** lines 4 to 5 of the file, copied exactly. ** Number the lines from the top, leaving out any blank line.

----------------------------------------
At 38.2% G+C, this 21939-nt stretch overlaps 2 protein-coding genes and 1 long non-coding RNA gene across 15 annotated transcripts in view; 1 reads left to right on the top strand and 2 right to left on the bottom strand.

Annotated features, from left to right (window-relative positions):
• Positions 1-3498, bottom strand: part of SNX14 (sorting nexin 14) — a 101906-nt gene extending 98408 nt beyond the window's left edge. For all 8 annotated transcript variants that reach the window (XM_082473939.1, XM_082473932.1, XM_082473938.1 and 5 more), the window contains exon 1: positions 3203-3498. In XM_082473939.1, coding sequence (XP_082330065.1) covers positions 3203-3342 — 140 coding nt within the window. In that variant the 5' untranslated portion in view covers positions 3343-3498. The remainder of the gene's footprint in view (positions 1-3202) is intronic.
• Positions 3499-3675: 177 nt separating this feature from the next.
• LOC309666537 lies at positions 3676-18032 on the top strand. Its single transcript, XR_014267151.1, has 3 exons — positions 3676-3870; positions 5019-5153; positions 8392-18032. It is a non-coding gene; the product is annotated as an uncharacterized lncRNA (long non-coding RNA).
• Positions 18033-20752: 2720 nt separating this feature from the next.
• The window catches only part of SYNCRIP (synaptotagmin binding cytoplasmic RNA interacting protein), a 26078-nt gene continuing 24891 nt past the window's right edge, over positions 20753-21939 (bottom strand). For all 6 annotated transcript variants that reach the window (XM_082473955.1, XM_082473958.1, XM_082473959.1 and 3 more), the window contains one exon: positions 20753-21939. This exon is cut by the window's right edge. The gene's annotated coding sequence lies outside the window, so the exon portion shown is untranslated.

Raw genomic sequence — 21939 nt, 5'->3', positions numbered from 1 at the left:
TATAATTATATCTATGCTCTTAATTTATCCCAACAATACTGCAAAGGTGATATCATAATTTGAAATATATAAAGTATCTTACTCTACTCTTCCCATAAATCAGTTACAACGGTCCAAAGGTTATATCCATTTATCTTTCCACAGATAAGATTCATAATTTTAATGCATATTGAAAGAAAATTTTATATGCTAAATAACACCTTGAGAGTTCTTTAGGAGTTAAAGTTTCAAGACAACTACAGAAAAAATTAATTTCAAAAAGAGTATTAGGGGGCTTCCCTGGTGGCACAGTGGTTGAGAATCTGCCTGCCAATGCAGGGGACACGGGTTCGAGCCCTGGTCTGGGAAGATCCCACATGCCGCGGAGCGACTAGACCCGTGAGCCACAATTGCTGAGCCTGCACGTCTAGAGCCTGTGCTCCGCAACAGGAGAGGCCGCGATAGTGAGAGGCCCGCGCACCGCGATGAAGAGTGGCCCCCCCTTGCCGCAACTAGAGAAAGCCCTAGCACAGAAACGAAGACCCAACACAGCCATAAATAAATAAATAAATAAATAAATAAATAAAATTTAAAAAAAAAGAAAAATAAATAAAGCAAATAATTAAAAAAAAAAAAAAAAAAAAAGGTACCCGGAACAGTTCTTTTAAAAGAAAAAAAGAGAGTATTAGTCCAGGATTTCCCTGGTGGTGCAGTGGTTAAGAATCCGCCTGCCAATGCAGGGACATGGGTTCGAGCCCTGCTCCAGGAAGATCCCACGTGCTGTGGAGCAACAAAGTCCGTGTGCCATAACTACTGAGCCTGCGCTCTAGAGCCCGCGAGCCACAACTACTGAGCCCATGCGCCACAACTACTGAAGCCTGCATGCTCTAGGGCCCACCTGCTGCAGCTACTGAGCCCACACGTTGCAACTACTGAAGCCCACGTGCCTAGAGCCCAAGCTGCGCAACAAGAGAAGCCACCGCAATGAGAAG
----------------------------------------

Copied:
• Positions 3499-3675: 177 nt separating this feature from the next.
• LOC309666537 lies at positions 3676-18032 on the top strand. Its single transcript, XR_014267151.1, has 3 exons — positions 3676-3870; positions 5019-5153; positions 8392-18032. It is a non-coding gene; the product is annotated as an uncharacterized lncRNA (long non-coding RNA).